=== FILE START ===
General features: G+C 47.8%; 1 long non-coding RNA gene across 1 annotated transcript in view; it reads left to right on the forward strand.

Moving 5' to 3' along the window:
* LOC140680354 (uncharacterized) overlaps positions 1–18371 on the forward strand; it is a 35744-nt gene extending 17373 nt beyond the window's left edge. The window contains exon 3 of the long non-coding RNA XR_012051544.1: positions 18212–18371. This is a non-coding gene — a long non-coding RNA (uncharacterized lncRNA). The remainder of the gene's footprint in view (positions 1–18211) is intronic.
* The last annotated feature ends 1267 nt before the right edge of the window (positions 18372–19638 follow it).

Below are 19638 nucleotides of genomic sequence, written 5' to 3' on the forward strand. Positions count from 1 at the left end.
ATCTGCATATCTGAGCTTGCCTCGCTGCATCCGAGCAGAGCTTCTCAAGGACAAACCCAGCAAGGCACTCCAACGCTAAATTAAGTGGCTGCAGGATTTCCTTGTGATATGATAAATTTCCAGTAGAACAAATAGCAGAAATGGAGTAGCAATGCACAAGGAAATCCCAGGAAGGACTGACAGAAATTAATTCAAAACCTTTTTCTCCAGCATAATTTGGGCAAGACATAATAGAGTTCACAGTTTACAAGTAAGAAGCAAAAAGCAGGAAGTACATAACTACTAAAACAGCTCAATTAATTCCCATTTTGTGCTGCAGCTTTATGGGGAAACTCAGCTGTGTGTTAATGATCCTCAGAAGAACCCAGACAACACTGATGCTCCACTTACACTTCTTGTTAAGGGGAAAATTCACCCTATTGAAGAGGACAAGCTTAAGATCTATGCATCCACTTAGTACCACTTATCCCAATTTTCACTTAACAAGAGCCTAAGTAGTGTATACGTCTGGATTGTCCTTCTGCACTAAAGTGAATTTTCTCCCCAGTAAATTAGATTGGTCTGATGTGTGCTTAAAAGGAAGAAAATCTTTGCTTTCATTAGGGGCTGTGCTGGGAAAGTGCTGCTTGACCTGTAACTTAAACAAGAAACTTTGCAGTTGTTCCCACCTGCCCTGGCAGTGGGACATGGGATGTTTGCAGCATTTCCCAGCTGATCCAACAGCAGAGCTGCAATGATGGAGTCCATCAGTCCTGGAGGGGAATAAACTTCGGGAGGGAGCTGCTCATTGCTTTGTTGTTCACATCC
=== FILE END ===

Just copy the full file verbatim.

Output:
General features: G+C 47.8%; 1 long non-coding RNA gene across 1 annotated transcript in view; it reads left to right on the forward strand.

Moving 5' to 3' along the window:
* LOC140680354 (uncharacterized) overlaps positions 1–18371 on the forward strand; it is a 35744-nt gene extending 17373 nt beyond the window's left edge. The window contains exon 3 of the long non-coding RNA XR_012051544.1: positions 18212–18371. This is a non-coding gene — a long non-coding RNA (uncharacterized lncRNA). The remainder of the gene's footprint in view (positions 1–18211) is intronic.
* The last annotated feature ends 1267 nt before the right edge of the window (positions 18372–19638 follow it).

Below are 19638 nucleotides of genomic sequence, written 5' to 3' on the forward strand. Positions count from 1 at the left end.
ATCTGCATATCTGAGCTTGCCTCGCTGCATCCGAGCAGAGCTTCTCAAGGACAAACCCAGCAAGGCACTCCAACGCTAAATTAAGTGGCTGCAGGATTTCCTTGTGATATGATAAATTTCCAGTAGAACAAATAGCAGAAATGGAGTAGCAATGCACAAGGAAATCCCAGGAAGGACTGACAGAAATTAATTCAAAACCTTTTTCTCCAGCATAATTTGGGCAAGACATAATAGAGTTCACAGTTTACAAGTAAGAAGCAAAAAGCAGGAAGTACATAACTACTAAAACAGCTCAATTAATTCCCATTTTGTGCTGCAGCTTTATGGGGAAACTCAGCTGTGTGTTAATGATCCTCAGAAGAACCCAGACAACACTGATGCTCCACTTACACTTCTTGTTAAGGGGAAAATTCACCCTATTGAAGAGGACAAGCTTAAGATCTATGCATCCACTTAGTACCACTTATCCCAATTTTCACTTAACAAGAGCCTAAGTAGTGTATACGTCTGGATTGTCCTTCTGCACTAAAGTGAATTTTCTCCCCAGTAAATTAGATTGGTCTGATGTGTGCTTAAAAGGAAGAAAATCTTTGCTTTCATTAGGGGCTGTGCTGGGAAAGTGCTGCTTGACCTGTAACTTAAACAAGAAACTTTGCAGTTGTTCCCACCTGCCCTGGCAGTGGGACATGGGATGTTTGCAGCATTTCCCAGCTGATCCAACAGCAGAGCTGCAATGATGGAGTCCATCAGTCCTGGAGGGGAATAAACTTCGGGAGGGAGCTGCTCATTGCTTTGTTGTTCACATCC